The Richmond Register

Lifestyles & Community

June 24, 2014

Madison County ‘radio hams’ in national deployment

Public demo Saturday, Sunday at Camp Catalpa

RICHMOND — Madison County “hams” will join thousands of amateur radio operators around the country this weekend in showing off their emergency capabilities.

The Central Kentucky Amateur Radio Society (CKARS) will be demonstrating communications from 2 p.m. Saturday to 2 p.m. Sunday at Camp Catalpa Park on the west shore of Lake Reba off Irvine Road.

The public is invited to see ham radio’s new capabilities and learn how to get their own Federal Communications Commission radio license before the next disaster strikes.

Over the past year, the news has been full of reports of ham radio operators providing critical communications during unexpected emergencies in towns across America including the California wildfires, winter storms, tornadoes and other events, according to a news release from the group.

During Hurricane Katrina, amateur radio  — also called “ham radio” — was often the only way people along the Gulf Coast could communicate; and hundreds of volunteer “hams” traveled south to help save lives and property.

When trouble is brewing, amateur radio’s people are often the first to provide rescuers with critical information and communications.

This weekend, the public will have a chance to meet and talk with local ham radio operators and see what the Amateur Radio Service is about. Showing the newest digital and satellite capabilities, voice communications and even historical Morse code, hams from across the country will be conducting public demonstrations of emergency communications abilities.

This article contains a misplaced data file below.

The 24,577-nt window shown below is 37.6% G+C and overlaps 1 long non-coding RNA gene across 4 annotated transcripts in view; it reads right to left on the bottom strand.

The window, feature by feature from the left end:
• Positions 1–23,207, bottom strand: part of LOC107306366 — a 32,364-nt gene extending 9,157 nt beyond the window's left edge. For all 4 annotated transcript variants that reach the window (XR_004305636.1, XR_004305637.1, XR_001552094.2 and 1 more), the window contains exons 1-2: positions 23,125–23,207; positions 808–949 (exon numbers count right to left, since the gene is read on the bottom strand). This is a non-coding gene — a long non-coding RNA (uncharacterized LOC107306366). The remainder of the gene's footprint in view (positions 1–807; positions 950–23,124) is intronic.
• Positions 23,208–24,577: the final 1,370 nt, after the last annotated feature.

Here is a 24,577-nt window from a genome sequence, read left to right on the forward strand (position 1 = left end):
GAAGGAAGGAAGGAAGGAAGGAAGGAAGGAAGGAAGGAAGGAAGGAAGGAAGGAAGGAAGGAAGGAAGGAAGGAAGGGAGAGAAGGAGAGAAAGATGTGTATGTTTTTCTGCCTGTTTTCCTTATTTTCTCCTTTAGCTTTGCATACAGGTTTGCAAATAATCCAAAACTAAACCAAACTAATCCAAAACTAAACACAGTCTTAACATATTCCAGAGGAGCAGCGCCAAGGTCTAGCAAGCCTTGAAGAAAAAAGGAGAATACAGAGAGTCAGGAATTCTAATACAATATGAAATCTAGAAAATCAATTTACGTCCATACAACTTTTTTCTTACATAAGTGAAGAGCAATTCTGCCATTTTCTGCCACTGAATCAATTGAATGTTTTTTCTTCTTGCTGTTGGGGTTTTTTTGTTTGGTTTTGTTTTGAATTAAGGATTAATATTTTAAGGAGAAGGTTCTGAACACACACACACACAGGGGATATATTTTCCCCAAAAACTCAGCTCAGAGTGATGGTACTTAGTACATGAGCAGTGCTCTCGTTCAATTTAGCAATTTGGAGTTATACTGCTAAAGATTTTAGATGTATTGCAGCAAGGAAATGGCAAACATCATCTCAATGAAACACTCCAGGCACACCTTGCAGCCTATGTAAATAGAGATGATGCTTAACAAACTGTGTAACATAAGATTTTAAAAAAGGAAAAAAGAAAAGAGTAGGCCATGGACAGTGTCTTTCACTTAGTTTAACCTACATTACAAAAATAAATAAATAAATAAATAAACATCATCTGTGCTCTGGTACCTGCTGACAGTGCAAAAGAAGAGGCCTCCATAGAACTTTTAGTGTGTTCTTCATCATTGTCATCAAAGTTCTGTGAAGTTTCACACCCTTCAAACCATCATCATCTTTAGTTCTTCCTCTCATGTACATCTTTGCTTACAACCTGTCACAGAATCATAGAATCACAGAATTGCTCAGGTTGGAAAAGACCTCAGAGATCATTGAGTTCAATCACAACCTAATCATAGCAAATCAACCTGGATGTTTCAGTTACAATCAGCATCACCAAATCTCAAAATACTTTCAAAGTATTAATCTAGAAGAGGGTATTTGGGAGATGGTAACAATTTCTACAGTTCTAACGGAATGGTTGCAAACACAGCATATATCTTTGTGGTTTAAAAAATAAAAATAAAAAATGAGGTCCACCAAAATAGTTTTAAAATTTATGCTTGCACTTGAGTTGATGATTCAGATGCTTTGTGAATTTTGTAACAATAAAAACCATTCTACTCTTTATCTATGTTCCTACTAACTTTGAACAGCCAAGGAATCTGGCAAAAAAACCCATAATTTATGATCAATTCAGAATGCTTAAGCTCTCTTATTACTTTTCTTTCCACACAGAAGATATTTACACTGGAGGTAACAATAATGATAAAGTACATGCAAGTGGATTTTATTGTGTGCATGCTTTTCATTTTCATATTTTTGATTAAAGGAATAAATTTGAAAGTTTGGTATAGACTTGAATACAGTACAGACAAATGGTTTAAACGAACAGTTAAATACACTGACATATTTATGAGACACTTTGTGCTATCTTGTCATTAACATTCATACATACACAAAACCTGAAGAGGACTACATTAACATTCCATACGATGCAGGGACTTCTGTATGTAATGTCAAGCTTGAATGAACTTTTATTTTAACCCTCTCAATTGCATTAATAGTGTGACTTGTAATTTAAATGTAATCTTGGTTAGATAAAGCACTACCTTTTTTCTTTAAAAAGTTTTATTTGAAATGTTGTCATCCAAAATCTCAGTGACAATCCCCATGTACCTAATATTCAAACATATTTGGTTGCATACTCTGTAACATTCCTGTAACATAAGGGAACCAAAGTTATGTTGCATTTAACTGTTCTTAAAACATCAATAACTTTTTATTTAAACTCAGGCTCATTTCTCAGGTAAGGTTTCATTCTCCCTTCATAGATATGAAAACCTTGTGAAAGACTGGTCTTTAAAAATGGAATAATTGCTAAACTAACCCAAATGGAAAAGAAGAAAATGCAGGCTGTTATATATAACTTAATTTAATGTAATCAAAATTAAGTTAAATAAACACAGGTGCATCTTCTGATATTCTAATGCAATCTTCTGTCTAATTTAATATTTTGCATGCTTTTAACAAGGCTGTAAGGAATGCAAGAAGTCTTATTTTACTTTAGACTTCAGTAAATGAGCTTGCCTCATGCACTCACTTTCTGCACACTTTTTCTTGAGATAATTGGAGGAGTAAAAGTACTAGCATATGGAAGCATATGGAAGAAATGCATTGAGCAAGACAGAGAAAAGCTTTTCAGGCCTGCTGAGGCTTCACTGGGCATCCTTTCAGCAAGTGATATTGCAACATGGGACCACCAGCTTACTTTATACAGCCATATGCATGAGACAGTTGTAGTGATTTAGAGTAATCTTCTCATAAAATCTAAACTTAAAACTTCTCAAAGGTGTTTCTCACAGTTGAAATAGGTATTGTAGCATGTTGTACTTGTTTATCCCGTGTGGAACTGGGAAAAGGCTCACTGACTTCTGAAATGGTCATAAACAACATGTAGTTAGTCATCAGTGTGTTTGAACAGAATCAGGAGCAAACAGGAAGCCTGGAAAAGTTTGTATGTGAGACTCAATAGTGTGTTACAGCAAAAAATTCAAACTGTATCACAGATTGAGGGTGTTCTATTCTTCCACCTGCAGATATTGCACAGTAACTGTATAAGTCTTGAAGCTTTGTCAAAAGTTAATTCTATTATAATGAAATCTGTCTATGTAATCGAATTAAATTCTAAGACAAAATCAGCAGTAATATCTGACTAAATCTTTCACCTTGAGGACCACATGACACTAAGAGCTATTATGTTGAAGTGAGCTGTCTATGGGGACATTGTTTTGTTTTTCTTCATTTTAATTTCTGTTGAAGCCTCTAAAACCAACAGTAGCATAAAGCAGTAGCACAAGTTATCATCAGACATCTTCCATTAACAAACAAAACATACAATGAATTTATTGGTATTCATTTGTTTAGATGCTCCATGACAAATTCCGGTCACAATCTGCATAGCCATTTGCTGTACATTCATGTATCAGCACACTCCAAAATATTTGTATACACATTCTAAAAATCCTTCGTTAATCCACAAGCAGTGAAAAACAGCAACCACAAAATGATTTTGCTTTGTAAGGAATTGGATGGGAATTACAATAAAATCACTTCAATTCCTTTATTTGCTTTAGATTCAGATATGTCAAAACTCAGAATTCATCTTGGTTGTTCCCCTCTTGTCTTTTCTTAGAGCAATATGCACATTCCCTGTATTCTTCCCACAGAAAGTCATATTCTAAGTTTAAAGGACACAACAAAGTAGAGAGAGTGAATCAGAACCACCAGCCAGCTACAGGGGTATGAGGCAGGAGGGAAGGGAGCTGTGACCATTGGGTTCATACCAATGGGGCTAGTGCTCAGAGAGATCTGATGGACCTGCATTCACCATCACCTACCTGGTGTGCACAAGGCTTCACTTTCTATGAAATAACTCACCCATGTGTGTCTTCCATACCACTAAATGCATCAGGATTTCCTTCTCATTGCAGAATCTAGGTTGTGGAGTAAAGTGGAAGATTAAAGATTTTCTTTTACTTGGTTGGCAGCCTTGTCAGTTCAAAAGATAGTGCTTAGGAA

This annual event, called “Field Day,” is the climax of the week-long Amateur Radio Week sponsored by the American Radio Relay League (ARRL), the national association for amateur radio. Using only emergency power supplies, ham operators will construct emergency stations in parks, shopping malls, schools and backyards around the country.

Their slogan, "When All Else Fails, Ham Radio Works” is more than just words to the hams as they prove they can send messages in many forms without the use of phone systems, internet or any other infrastructure that can be compromised in a crisis. More than 35,000 amateur radio operators across the country participated in last year's event.

“We hope that people will come and see for themselves, this is not your grandfather's radio anymore,” said Clayton Bond, KJ4YLR, CKARS president. “The communications that ham radio people can quickly create have saved many lives when other systems failed or were overloaded. And besides that – it’s fun!”

To learn more about amateur radio, go to


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